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Humbled U.S. automakers pleaded with Congress Thursday for an expanded $34 billion rescue package, but heard fresh skepticism in a bumpy encore appearance.

“We made mistakes, which we’re learning from,” General Motors chief executive Rick Wagoner told the Senate Banking Committee.

Ford CEO Alan Mulally also acknowledged big mistakes, saying his company’s mantra once was “You build it, they will come.”

“We produced more vehicles than our customers wanted, then slashed prices,” he said. But as a result of these past mistakes, “we are really focused,” he said.

The Big Three executives made the trip from Detroit in new-model hybrid autos made by their respective companies, two weeks after a botched appeal for $25 billion in which they were chided for flying on private jets to beg for money.

Chrysler CEO Bob Nardelli promised that his company, recipient of a previous government-subsidized rescue loan in the 1970s that it repaid, would repay taxpayers by 2012 and would devote itself to manufacturing “fuel-efficient cars and trucks that people want to buy.”

Sen. Richard Shelby of Alabama, the senior Republican on the panel, complained that the pricetag on the package had jumped since the trio last appeared just two weeks ago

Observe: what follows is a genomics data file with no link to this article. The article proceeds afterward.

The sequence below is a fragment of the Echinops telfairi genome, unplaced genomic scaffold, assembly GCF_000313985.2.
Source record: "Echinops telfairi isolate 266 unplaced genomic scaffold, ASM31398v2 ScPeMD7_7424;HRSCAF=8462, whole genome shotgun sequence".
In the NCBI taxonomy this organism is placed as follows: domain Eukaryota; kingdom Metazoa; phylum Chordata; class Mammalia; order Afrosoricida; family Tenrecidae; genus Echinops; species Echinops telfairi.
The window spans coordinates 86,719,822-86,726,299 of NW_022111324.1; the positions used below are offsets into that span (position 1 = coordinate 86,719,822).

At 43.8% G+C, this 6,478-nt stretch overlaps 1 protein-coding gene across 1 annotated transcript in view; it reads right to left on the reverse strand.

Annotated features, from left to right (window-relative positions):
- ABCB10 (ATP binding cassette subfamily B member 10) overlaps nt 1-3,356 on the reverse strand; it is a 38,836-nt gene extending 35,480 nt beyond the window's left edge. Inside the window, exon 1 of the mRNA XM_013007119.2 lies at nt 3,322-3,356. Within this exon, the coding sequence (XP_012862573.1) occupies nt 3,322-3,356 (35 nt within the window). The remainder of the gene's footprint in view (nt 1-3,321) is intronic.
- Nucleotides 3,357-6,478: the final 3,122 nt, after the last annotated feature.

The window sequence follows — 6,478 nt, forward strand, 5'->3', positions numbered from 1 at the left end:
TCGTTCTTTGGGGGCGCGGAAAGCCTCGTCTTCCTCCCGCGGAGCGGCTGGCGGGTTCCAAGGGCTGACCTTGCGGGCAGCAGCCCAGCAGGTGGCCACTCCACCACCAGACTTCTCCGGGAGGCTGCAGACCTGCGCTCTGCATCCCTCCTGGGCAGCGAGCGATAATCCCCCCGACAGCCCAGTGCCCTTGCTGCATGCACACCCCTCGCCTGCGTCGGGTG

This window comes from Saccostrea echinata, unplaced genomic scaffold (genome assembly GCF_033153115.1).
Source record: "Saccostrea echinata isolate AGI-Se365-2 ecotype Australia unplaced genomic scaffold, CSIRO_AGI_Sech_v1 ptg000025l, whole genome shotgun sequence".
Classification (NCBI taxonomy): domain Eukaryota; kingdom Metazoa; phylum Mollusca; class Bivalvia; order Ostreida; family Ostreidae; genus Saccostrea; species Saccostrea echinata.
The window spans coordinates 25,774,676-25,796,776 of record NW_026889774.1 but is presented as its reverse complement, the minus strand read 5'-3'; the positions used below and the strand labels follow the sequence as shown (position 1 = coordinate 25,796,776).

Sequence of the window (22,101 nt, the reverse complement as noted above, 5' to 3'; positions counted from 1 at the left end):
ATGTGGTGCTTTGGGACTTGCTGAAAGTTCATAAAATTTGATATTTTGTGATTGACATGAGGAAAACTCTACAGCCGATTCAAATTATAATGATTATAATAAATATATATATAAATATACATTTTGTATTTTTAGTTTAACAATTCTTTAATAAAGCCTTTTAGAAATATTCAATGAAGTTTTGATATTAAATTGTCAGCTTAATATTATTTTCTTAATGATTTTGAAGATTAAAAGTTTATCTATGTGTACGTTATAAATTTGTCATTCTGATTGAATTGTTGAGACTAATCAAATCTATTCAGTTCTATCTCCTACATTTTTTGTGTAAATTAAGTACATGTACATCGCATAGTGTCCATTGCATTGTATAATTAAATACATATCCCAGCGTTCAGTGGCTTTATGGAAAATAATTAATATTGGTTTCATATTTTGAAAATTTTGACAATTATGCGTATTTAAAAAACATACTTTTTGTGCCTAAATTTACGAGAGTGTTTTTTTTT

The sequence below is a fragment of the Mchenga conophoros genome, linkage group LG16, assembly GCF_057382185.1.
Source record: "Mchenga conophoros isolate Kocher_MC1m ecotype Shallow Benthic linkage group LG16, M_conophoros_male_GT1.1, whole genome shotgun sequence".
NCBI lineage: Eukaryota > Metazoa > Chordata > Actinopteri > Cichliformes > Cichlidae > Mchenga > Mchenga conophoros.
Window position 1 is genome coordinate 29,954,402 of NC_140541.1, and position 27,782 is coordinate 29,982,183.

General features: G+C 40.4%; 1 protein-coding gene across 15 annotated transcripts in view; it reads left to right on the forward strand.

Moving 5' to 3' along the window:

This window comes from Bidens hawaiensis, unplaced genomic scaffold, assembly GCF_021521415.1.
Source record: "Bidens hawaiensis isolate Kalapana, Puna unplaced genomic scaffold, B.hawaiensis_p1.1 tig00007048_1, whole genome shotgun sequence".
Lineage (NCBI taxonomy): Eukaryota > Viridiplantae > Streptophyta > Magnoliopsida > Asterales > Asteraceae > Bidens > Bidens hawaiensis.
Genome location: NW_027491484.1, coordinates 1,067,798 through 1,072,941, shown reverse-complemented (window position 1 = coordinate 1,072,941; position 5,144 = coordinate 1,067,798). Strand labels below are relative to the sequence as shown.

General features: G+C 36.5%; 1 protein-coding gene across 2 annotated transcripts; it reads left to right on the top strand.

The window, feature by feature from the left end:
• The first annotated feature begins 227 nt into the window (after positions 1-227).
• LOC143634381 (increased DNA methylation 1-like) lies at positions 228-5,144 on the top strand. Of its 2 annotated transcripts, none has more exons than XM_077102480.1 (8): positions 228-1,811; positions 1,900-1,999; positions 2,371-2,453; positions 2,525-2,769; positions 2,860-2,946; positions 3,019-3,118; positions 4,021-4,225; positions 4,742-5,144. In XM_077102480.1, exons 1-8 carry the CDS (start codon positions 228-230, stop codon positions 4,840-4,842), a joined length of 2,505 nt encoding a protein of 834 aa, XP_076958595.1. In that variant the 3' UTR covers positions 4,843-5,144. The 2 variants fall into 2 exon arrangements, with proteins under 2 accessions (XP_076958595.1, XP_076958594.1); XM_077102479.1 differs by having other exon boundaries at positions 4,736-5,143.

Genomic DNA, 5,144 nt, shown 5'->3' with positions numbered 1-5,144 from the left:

He pressed the automakers to explain why, and to justify how such aid would not simply “prop up a failed business model for a few months … and how are you going to pay it back to the taxpayers?”

Banking Committee Chairman Chris Dodd, D-Conn., who supports helping the industry, said detailed plans submitted earlier this week by the three auto companies on how they would use low-cost federal loans to reorganize still left a lot of questions unanswered.

Still, Dodd said, the economic news has become even more bleak since the auto executives appeared before Congress in late November.

“In just two weeks time, the clouds on the economic horizon have grown even darker and greater in number,” Dodd said, noting that the U.S. economy has now been declared official in a recession that began a full year ago.

Dodd said doing nothing and allowing one or all three of the companies fail, as some lawmakers have advocated, “plays Russian roulette with the entire economy of the United States.”

Several lawmakers in both parties, including Dodd, have pressed the automakers in recent days to consider a so-called “pre-packaged” bankruptcy in which they would negotiate with creditors in advance and downsize, then file for Chapter 11 protection in hopes of emerging quickly as stronger companies. The Big Three have publicly shunned the notion, but executives have indicated in recent days that it might ultimately be necessary.

GM’s survival plan envisions an administration-led restructuring overseen by a government oversight board.

“If more extensive restructuring is required, GM will work with the oversight board to determine the additional necessary actions,” GM’s written plan said.

United Auto Workers union president Ron Gettelfinger told the committee, “We are prepared to do our part.” But he also said workers for the auto companies shouldn’t have to make disproportionate sacrifices.